Diagnosing Lupus

Often called the “copycat” disease, because symptoms mimic so many other conditions, diagnosing lupus can often be anything but cut and dried. Symptoms can be vague and intermittent, which can often make a person feel as if they are suffering frequent bouts of the flu, or some other less-serious condition. Many of us when we first became ill, just powered through the fatigue and pain in an effort to keep it all together. It’s often only after sustained changes in pain, energy level and physical appearance that lupus is considered and the patient is correctly diagnosed.

By some accounts, the time between onset and diagnosis can range from a few months- to several years! By that time, both the patient and the doctor can tell that something is seriously wrong, and the patient will often be exhibiting many of the symptoms on the official list of diagnostic criteria (see below). A major part of lupus awareness initiatives is to educate the public on the symptoms in the hopes of diagnosing lupus earlier and initiating treatment- hopefully reducing damage to the body.

In addition to that, my specific awareness goals focus on prevention and holistic system management and reversal. Many people feel as if lupus is not preventable, but I disagree. Every person has a genetic predisposition for some type of illness. However, genetic research is increasingly showing that the blueprint we are born with only accounts for 5% of the illness we are beset with. Instead of being slaves to our genes, it has been shown that ENVIRONMENTAL factors actually claim the most responsibility. Simply put, factors such as diet, stress, toxins, climate, etc. have a profound impact on our health and the ability to switch on disease promoting genes. I’ll share more about this in other sections of the site, but for now- back to diagnosing lupus.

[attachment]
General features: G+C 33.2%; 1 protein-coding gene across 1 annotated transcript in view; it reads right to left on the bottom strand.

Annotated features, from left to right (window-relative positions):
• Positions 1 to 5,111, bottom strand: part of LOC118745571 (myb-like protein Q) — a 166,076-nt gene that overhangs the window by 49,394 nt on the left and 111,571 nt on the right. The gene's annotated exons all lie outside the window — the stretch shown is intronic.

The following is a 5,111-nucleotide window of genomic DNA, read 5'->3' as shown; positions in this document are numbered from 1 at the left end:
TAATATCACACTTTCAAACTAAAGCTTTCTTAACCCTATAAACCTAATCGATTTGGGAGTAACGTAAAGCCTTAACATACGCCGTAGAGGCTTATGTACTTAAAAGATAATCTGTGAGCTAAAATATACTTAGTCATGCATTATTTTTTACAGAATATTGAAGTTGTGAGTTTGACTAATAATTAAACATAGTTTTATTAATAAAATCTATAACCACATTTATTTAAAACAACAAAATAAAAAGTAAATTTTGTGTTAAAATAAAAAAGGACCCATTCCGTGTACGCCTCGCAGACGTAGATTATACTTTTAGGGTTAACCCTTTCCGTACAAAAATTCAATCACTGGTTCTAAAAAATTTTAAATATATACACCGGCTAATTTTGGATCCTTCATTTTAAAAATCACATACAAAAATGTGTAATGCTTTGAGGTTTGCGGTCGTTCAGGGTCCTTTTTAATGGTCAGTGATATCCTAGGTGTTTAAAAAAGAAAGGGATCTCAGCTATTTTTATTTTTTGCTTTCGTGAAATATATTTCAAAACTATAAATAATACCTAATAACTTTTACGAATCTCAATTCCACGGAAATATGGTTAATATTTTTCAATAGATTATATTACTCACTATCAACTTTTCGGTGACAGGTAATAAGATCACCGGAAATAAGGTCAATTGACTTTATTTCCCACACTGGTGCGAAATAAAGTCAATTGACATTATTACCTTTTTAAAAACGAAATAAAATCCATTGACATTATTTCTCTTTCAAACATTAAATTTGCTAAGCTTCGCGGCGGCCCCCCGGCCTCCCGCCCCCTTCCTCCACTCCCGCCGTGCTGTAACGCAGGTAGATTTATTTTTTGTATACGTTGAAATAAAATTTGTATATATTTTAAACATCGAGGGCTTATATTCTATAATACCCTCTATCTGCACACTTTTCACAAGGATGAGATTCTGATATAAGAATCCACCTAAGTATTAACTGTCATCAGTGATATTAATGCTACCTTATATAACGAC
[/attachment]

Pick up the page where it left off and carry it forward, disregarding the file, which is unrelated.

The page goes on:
What are the diagnostic criteria for lupus?

To help in diagnosing lupus, the American College of Rheumatology have complied a list of 11 of the most common symptoms of lupus. These are markers that have been compiled based on examining thousands of cases and identifying with at least 4 is an indicator of possible lupus. However, it is important to know that some people eventually diagnosed with lupus did not initially meet this criteria. If you feel strongly that you are dealing with a chronic autoimmune condition- lupus or otherwise, don’t give up until you get answers. I know it can often be hard in the face of medical skepticism, but you know your body better than anyone. For some, the path to a diagnosis will be easier as they clearly exhibit four or more of the symptoms below:


  1. Malar rash – a rash over the cheeks and nose, often in the shape of a butterfly
  2. Photosensitivity – a reaction to sun or light that causes a skin rash to appear or get worse
  3. Oral ulcers – sores appearing in the mouth
  4. Arthritis – joint pain and swelling of two or more joints in which the bones around the joints do not become destroyed
  5. Serositis – inflammation of the lining around the lungs (pleuritis) or inflammation of the lining around the heart that causes chest pain which is worse with deep breathing (pericarditis)
  6. Kidney disorder – persistent protein or cellular casts in the urine
  7. Neurological disorder – seizures or psychosis
  8. Blood disorder – anemia (low red blood cell count), leukopenia (low white blood cell count), lymphopenia (low level of specific white blood cells), or thrombocytopenia (low platelet count)
  9. Immunologic disorder –anti-DNA or anti-Sm or positive antiphospholipid antibodies
  10. Abnormal antinuclear antibody (ANA)
  11. Discoid rash – a rash that appears as red, raised, disk-shaped patches

In addition to the list above, many patients experience other symptoms that should be mentioned to your health care team to help in diagnosing lupus. Nothing is too small or strange to mention and it may provide the missing clue to your condition. You can read about some of the less talked about first symptoms of lupus here.